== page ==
Have you incorporated any of the patches with a green roof?

Not at this time.

How many years do you plan to continue the project?

We hope to have funding to continue the initial experiment for 5 years to determine if nest patches are successful in luring nighthawks back to the area. If there is evidence of patch use, we plan to continue and expand the project.

via:: Project Nighthawk (Sulloway & Hollis, Capital Street, Concord, NH. Fractured peastone on top of black rubber. Nest patch placed in center of roof, with no parapet, and next to cupola for shade. Photo by Stephanie Parkinson.)

Further Reading

All About Birds:: Common Nighthawk

New Hampshire Audubon:: Project Nighthawk

Project Nighthawk:: Gravel Nest Patch Handbook (PDF)

Audubon at Home:: How to Help Nighthawks (PDF)

R. Mark Brigham:: Roost and Nest Sites of Common Nighthawks: Are Gravel Roofs Important? (PDF)

Birdscope:: Common Nighthawks No Longer Common: Can corporate partnerships bring them back?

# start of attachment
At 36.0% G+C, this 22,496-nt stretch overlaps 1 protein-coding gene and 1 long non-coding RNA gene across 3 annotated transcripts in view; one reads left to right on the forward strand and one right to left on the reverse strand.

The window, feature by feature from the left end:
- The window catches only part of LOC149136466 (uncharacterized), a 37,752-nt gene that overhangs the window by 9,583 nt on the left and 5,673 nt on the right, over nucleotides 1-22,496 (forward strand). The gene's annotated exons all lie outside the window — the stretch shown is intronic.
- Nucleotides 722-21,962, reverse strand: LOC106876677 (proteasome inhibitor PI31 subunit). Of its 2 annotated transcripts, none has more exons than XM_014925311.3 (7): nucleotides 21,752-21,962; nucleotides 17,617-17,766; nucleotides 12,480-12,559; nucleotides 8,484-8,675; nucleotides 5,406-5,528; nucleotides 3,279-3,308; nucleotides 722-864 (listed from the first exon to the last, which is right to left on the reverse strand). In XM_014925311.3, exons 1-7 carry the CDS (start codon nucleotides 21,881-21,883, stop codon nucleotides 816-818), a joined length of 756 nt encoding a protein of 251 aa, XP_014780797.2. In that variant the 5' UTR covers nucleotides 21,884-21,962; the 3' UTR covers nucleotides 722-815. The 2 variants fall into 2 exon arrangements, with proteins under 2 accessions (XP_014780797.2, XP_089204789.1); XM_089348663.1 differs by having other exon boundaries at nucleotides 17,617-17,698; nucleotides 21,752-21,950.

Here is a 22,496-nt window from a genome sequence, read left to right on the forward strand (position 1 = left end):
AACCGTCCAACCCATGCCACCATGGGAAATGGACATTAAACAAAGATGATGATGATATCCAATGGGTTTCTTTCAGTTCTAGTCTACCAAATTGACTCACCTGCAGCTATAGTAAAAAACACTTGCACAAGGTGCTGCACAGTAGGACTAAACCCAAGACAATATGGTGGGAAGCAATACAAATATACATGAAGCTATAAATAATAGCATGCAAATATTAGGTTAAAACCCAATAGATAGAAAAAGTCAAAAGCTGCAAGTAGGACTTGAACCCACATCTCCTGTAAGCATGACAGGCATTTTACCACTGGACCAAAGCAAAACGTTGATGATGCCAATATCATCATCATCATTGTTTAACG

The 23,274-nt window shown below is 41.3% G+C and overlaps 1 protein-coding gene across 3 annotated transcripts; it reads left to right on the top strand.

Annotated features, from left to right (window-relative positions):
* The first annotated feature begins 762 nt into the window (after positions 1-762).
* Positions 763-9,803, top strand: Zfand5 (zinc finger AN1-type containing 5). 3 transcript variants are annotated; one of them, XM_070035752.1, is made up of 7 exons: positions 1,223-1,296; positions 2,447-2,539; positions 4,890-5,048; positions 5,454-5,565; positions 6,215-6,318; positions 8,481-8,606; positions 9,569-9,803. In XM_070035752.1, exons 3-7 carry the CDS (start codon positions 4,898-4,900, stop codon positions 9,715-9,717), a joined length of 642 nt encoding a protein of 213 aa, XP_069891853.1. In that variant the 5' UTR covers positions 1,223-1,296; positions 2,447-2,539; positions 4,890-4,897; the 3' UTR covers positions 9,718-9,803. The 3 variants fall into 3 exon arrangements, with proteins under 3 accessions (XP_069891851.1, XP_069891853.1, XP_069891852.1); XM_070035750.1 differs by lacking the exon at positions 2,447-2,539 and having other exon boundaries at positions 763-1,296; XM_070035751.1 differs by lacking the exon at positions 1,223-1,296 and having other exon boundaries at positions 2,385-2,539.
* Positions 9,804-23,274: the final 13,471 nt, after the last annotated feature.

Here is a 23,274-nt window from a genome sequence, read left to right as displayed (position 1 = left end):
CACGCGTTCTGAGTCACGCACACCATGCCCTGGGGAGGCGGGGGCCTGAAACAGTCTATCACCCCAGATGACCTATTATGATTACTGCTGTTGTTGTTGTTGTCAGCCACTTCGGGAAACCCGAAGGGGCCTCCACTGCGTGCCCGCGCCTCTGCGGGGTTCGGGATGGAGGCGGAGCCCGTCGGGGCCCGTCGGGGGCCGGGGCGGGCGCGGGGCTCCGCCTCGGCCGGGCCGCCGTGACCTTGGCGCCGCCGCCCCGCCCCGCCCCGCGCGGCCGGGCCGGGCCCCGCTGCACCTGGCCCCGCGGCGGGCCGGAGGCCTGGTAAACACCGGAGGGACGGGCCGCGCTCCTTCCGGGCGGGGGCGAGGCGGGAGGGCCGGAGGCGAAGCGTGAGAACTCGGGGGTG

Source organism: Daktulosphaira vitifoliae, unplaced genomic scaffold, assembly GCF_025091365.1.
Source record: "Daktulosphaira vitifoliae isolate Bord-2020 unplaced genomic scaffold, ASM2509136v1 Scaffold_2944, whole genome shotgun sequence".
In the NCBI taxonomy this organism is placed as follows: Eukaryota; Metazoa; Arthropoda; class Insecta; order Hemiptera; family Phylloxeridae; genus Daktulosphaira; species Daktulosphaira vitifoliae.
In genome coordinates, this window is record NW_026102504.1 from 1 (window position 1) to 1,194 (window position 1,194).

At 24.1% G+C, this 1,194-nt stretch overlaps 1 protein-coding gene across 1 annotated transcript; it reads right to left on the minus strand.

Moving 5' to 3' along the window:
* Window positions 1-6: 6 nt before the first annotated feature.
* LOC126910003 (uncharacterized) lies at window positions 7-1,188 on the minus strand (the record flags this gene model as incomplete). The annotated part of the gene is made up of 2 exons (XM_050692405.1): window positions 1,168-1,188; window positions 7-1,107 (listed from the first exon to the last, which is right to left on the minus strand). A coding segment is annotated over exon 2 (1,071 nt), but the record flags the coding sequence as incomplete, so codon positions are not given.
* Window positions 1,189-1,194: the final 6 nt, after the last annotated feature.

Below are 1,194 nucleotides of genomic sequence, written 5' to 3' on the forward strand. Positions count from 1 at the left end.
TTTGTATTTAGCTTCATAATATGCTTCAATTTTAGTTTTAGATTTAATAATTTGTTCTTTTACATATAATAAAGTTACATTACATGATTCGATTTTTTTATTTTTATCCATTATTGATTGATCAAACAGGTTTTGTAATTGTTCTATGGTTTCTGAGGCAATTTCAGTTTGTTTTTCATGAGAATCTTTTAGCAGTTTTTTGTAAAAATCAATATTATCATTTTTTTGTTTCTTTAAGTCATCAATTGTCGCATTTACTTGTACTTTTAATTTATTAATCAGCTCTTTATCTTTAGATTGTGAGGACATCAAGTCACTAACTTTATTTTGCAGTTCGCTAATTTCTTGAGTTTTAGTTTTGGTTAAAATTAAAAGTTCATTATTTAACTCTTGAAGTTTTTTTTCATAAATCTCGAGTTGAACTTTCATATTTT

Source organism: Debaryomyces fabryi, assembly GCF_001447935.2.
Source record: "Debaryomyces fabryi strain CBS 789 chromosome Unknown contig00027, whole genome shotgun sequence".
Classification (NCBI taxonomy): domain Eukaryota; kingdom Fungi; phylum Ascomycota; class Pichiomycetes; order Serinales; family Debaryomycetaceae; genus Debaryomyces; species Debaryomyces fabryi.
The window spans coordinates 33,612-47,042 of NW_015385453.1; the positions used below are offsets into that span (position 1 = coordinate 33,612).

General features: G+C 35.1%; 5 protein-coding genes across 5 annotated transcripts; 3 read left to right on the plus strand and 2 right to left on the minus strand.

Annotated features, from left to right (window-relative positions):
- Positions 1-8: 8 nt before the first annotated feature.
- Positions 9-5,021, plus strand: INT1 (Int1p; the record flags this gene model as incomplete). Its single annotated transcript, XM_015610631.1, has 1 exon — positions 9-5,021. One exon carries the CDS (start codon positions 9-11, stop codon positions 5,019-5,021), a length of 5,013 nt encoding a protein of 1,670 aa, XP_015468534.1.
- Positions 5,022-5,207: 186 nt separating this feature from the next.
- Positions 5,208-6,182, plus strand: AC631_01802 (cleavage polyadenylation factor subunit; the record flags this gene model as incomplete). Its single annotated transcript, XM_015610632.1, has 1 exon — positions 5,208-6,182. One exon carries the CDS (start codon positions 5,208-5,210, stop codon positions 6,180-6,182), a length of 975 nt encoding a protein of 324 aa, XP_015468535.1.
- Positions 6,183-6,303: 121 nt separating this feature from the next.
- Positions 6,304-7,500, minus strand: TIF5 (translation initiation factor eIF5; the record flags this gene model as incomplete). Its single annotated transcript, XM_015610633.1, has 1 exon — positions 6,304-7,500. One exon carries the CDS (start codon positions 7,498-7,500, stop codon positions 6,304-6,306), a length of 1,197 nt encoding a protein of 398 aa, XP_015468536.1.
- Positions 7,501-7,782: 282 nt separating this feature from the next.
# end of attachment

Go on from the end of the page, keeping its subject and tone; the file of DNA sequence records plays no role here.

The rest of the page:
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Kelly Brenner

Kelly Brenner

Kelly Brenner is a naturalist, writer and photographer based in Seattle. She is the author of NATURE OBSCURA: A City’s Hidden Natural World from Mountaineers Books. She writes freelance articles about natural history and has bylines in Crosscut, Popular Science, National Wildlife Magazine and others. On the side she writes fiction. Kelly holds a bachelors degree in landscape architecture from the University of Oregon and a certificate in non-fiction writing from the University of Washington.